It didn’t hurt, either, that the area was in need of accommodations since the old Norris Hotel burned down in 1892.
“A Classic Irishman”
As mentioned, although the YPA owned the lunch stations, Larry became, in essence, their avatar, renowned for his wit and ingratiating personality. It’s possible, for instance, that without Matthews, the early Yellowstone lunch stations may not have warranted more than a glance—a quick notice in the brochures saying “oh, by the way, there’s food.”
But, as Whittlesey notes, while the Lunch Station’s meals were reportedly “spartan” (recall Kipling’s assessment) and Matthews himself sometimes joked about the quality, his personality (especially once he had “arrived” at Norris) bore the whole place aloft.
Travelogue writer Burton Holmes, for instance, had a glowing assessment of Matthews and his “Cafay” in his book about touring Yellowstone:
As we drive on, we skirt a number of pretty lakes and finally, at noon, just as the thought of luncheon obtrudes itself, there flash into view the snow-white tents of “Larry’s” famous lunch establishment. What traveler does not remember Larry Matthews and his canvas palace? Who can forget his cheery welcome when, lifting the ladies from the coach, he cries: “Glad to see you! Walk right upstairs,—or would ye rather take the elevator?” And who can forget the honest Irish face of landlord Larry Matthews? His ready wit is remarkable. Every day he is expected to be funny from 11 to 2 o’clock, during which hours he must not only delight the inbound tourists, but carefully avoid repeating himself in the presence of those outward bound who lunch here for a second time.
Holmes cited a few other choice quips from Matthews during their meal service:
• Upon meeting an Italian nicknamed “the Count” by Holmes’ entourage: “Ah, Count, glad to meet you; but you know a dollar’s all that’s a count in this café.”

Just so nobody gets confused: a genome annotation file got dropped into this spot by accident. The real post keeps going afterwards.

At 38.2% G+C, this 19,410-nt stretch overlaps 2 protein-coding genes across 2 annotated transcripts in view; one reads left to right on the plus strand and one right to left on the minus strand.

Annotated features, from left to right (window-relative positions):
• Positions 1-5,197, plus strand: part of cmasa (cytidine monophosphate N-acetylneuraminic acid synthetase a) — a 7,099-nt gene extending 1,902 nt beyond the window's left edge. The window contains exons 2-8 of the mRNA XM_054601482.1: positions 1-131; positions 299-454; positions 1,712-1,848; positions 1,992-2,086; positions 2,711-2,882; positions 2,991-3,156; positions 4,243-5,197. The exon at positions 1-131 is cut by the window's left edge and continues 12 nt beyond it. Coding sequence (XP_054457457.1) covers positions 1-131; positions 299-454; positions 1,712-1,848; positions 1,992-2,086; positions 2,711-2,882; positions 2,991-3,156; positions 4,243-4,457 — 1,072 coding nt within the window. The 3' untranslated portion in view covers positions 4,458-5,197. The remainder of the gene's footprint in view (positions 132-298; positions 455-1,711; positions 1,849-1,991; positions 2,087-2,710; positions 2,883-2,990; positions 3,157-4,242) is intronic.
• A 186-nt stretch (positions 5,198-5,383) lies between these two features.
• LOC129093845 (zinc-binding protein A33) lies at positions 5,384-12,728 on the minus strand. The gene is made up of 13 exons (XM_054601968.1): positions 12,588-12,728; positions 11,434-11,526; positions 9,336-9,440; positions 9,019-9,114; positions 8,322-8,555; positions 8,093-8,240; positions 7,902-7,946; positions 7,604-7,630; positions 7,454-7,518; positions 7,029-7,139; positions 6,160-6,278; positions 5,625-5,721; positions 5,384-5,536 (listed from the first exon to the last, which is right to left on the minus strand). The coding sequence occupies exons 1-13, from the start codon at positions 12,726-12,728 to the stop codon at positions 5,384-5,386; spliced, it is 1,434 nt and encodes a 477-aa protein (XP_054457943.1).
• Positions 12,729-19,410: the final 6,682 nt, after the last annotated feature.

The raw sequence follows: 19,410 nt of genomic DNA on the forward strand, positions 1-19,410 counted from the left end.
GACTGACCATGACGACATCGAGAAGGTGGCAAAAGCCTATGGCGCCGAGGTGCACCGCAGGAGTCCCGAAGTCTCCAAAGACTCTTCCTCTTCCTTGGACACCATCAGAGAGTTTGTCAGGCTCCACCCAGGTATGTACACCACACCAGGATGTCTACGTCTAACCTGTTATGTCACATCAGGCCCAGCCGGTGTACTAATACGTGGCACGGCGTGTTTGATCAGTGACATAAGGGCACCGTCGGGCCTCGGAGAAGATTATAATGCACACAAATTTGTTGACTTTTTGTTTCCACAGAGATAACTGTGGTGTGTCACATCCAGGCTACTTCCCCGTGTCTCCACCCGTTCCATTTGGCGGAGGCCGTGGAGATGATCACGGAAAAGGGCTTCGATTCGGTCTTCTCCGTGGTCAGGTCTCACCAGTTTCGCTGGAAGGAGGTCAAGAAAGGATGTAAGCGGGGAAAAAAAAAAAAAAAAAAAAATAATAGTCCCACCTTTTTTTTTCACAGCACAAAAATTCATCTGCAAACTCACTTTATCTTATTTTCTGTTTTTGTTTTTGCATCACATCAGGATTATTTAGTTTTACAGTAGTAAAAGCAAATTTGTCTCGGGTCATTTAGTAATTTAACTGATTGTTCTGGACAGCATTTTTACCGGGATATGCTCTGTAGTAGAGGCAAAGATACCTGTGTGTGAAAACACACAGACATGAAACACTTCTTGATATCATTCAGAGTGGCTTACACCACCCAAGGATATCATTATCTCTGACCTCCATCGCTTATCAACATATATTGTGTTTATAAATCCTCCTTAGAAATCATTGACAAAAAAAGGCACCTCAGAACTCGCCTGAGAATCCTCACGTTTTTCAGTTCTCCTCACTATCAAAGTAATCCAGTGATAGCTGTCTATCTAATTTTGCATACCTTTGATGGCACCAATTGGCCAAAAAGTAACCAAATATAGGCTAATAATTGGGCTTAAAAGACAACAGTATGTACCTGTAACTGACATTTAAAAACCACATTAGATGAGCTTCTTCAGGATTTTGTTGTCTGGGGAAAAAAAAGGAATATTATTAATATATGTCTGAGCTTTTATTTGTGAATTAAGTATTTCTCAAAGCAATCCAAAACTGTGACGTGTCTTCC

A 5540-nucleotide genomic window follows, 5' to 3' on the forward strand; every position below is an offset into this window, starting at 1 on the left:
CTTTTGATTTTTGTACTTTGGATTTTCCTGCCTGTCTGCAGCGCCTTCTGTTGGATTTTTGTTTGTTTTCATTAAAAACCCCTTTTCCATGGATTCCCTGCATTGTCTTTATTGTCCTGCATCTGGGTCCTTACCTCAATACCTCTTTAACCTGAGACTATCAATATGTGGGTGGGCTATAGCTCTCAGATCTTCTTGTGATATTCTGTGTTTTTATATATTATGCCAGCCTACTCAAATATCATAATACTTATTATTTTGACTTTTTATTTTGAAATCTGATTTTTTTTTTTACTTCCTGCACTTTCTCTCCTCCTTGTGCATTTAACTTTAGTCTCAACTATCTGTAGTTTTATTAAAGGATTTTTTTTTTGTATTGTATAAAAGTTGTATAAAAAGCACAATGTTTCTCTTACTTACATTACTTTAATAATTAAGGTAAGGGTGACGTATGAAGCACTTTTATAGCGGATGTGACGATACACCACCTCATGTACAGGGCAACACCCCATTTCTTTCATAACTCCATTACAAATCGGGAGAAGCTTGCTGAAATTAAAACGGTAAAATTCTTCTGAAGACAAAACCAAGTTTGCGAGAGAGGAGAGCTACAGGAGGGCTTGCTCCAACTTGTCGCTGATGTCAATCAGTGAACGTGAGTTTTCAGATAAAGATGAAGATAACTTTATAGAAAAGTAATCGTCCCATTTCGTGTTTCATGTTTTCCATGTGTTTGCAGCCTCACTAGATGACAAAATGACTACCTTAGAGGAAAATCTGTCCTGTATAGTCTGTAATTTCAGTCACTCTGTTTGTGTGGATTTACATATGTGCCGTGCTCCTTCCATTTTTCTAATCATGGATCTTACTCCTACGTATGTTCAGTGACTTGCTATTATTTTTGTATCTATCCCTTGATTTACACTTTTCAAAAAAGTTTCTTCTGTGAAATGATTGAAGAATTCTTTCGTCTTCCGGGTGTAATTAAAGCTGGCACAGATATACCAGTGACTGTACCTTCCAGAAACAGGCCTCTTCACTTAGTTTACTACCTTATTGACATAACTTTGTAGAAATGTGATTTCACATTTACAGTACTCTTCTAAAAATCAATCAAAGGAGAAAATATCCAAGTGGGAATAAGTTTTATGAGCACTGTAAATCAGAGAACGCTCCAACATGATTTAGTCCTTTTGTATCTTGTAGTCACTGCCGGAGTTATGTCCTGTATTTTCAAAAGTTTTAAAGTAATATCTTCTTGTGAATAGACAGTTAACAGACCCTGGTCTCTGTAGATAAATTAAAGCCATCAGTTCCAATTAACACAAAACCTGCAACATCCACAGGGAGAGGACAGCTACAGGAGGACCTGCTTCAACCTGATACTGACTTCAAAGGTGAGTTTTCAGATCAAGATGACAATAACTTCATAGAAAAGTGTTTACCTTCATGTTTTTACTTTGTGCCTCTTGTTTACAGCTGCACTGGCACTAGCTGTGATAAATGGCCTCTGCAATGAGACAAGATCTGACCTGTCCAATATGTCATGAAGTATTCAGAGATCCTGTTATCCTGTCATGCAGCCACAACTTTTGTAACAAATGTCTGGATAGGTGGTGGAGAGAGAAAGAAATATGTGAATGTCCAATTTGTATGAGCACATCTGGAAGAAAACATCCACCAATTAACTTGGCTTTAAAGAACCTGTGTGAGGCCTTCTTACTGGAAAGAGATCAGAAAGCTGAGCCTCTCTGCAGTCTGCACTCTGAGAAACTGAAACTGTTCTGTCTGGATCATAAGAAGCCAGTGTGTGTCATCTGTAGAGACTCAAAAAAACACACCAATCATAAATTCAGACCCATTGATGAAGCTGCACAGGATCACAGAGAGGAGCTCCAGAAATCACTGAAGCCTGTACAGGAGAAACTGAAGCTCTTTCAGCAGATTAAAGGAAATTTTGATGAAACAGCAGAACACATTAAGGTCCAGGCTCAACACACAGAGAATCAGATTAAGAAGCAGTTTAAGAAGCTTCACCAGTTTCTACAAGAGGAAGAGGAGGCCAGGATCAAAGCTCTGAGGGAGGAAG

• Upon being asked for a glass of milk: “Drive in the cow!”
• Upon the fare offered to guests at Larry’s Lunch Station: “There’s no extra charge for flies and dust,—always on the bill-of-fare,—a standing order.”
Sculptor and painter Frederic Remington felt similarly about Larry’s Lunch Station when he visited it in 1893:
As we pulled up in front of the tents of the rest cap, one of those mountain thunder-storms set in, and it was as though the New York fire department had concentrated its nozzles on the earth. The place was presided over by a classic Irishman by the name of Larry, who speedily got a roaring-hot beefsteak and some coffee on the table, and then busied himself conducting growing pools of rain-water out of the tent. Larry is justly famous on the road for his bonhomie and Celtic wit.
Although he toiled in Yellowstone in the summer, according to Goss, he held other positions in Canada (“travelling passenger agent” for the Northern Pacific Railroad Company) and Mexico (leading excursions and guiding tourists), all the while working to make Larry’s Lunch Station a memorable destination. However, between 1903 and 1904, he was reportedly given a remarkable move-up, as it were: managing the newly constructed Old Faithful Inn.
Alas, according to Goss, Matthews left the Old Faithful Inn after one year, due to an apparent refusal by the YPA to increase his pay. He never worked in the Park again after that, returning home to Minnesota. He first bought a farm close to his wife’s family before moving north to Crookston (in the northwest corner of the state) be close to his daughter. He passed away in 1922.